Australia’s ever-increasing urban population is a major focus for designers and planners looking to create sustainable, smart, liveable cities for the future.

According to the World Bank, 89% of Australia’s population currently lives in urban areas, which poses as many urban design opportunities as it does challenges.

And while Australia is leading the way in planning for the liveable, affordable, connected cities of the future, a recent article published in The Conversation highlights the Australian government’s absence from discussions about urbanisation on a global scale.

The article introduces the Habitat III conference, which will see 25,000 delegates from member states all over the world coming together in Quito, Ecuador, this October, to set out the UN’s New Urban Agenda.

“The New Urban Agenda is not intended to be a legally binding document. Instead, it aims to provide guidance to member states and UN agencies,” The Conversation reports.

“However, several nations are yet to engage with the Habitat III process, either through preparatory meetings or by submitting country-level urban reports.

“The Australian government has so far been absent from the Habitat III process. In regional thematic meetings, the Australian chair has remained empty, despite our heavily urbanised population, regional investment in urban development, and urban policy expertise.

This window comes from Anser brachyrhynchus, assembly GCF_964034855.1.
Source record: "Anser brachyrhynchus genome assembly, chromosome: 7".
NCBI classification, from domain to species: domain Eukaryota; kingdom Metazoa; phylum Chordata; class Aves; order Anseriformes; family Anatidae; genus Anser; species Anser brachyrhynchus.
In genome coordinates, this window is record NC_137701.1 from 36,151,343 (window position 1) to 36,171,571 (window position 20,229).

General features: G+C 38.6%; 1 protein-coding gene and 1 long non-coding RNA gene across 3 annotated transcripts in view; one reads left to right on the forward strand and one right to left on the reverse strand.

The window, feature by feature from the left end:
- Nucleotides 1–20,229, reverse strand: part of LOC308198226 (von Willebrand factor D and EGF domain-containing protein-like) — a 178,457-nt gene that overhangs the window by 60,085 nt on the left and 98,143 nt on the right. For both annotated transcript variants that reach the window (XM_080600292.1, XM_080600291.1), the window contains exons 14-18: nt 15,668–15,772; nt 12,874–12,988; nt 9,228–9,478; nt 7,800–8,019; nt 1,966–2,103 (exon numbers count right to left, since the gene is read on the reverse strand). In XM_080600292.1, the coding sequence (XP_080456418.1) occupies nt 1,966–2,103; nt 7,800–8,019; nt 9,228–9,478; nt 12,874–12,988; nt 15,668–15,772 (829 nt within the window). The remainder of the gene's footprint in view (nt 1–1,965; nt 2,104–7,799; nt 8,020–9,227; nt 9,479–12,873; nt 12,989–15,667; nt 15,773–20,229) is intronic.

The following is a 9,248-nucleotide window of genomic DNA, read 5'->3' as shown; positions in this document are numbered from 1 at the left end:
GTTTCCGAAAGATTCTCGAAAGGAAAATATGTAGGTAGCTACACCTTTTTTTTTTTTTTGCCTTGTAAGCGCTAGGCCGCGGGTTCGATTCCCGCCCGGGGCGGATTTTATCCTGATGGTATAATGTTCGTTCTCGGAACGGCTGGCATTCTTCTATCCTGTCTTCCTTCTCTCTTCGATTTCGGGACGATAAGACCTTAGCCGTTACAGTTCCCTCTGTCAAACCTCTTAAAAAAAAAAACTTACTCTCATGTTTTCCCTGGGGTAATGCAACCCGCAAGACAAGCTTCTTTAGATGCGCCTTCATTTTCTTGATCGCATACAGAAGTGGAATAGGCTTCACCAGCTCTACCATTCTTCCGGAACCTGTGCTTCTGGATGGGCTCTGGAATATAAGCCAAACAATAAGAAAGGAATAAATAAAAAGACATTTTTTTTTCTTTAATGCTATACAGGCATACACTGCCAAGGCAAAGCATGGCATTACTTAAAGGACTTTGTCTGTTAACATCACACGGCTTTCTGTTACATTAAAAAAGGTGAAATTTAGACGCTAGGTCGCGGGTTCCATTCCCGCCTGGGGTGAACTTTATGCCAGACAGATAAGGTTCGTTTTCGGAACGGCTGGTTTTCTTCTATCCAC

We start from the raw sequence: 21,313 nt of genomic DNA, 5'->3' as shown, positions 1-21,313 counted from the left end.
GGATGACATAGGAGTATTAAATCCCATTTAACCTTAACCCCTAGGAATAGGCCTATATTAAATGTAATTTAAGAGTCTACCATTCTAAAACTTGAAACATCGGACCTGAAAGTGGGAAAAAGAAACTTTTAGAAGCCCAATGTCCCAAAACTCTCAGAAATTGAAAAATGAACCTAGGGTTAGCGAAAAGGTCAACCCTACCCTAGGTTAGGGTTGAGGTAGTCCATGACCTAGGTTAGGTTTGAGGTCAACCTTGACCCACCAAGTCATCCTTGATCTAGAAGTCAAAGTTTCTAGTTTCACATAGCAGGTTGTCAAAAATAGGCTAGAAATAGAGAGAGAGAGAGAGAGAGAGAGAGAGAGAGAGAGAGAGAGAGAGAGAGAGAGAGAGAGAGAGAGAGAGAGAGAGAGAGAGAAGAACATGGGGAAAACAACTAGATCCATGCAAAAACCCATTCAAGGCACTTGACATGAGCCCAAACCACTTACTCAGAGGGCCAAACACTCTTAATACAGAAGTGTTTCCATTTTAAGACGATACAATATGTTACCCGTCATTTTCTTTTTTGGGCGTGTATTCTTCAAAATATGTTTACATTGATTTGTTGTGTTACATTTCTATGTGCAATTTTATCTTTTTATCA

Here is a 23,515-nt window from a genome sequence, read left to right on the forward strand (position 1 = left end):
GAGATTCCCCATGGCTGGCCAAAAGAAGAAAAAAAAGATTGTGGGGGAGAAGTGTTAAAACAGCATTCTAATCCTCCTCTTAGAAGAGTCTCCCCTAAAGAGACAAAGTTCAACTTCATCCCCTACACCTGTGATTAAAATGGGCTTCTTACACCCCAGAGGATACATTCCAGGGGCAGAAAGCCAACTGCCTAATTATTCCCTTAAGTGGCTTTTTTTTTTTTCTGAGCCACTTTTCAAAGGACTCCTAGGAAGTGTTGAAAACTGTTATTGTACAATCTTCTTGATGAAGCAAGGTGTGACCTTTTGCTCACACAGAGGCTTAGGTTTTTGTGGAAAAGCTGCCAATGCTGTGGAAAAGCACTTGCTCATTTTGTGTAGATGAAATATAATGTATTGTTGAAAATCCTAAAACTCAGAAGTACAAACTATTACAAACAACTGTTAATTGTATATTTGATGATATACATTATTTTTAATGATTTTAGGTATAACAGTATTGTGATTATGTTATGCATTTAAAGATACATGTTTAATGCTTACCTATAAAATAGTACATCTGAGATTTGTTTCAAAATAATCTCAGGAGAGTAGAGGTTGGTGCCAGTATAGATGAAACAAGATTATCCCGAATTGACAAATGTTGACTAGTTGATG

“The agenda represents a key opportunity to reflect on Australia’s role in engaging with pressing urban development questions at home and abroad.”

The recent demotion of Australia’s first Minister for Cities was also touched on in the article, as a clear indication that Australia is moving the wrong direction when it comes to opening up essential national and global dialogue about the sustainability of our urban environments.

“The draft New Urban Agenda recognises that decisions about how we house, feed and mobilise urban populations will have a critical impact on human well-being and sustainability,” The Conversation reports.

“Key focus areas include guiding national urban policies and systems of urban governance. The draft also has a strong emphasis on citizen participation and democratic processes.

“What sets the agenda apart from its predecessors is the elevation of pressing global issues, such as urban informality, gender equity and disaster and climate resilience. It also recognises cities as drivers of economic and social development.”

While it’s still not clear yet whether the Australian government will be sending a representative to Habitat III, there’s no lack of support for the event among Australian industry bodies – with over 30 representatives attending the conference this year.

“Despite its challenges, the New Urban Agenda is persuasive. It will inspire urban actors to champion its cause and drive its implementation,” The Conversation Reports.

“It will undoubtedly be used to frame funding policies of important bodies like the UN Development Program, the World Bank and Asian Development Bank.

“Fulfilling our UN member state role in Habitat III is an opportunity not to be missed.”

To read the full article visit The Conversation.

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